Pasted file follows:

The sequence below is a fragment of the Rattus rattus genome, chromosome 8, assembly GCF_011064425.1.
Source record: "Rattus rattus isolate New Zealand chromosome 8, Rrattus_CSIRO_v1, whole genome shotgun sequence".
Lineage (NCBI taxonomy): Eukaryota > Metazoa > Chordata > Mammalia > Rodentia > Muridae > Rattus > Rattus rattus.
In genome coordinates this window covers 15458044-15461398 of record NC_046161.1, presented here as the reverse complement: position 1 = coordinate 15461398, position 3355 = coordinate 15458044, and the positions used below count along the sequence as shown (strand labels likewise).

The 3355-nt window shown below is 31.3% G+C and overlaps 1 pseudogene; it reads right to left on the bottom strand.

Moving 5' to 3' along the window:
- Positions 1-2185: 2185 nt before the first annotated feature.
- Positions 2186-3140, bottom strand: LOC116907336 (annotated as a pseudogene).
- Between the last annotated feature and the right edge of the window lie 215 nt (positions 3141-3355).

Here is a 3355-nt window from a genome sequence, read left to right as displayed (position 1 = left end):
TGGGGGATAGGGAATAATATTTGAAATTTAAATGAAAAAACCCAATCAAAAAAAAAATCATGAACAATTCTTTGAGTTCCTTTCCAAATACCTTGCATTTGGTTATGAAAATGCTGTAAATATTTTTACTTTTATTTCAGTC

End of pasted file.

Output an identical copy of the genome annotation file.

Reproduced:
The sequence below is a fragment of the Rattus rattus genome, chromosome 8, assembly GCF_011064425.1.
Source record: "Rattus rattus isolate New Zealand chromosome 8, Rrattus_CSIRO_v1, whole genome shotgun sequence".
Lineage (NCBI taxonomy): Eukaryota > Metazoa > Chordata > Mammalia > Rodentia > Muridae > Rattus > Rattus rattus.
In genome coordinates this window covers 15458044-15461398 of record NC_046161.1, presented here as the reverse complement: position 1 = coordinate 15461398, position 3355 = coordinate 15458044, and the positions used below count along the sequence as shown (strand labels likewise).

The 3355-nt window shown below is 31.3% G+C and overlaps 1 pseudogene; it reads right to left on the bottom strand.

Moving 5' to 3' along the window:
- Positions 1-2185: 2185 nt before the first annotated feature.
- Positions 2186-3140, bottom strand: LOC116907336 (annotated as a pseudogene).
- Between the last annotated feature and the right edge of the window lie 215 nt (positions 3141-3355).

Here is a 3355-nt window from a genome sequence, read left to right as displayed (position 1 = left end):
TGGGGGATAGGGAATAATATTTGAAATTTAAATGAAAAAACCCAATCAAAAAAAAAATCATGAACAATTCTTTGAGTTCCTTTCCAAATACCTTGCATTTGGTTATGAAAATGCTGTAAATATTTTTACTTTTATTTCAGTC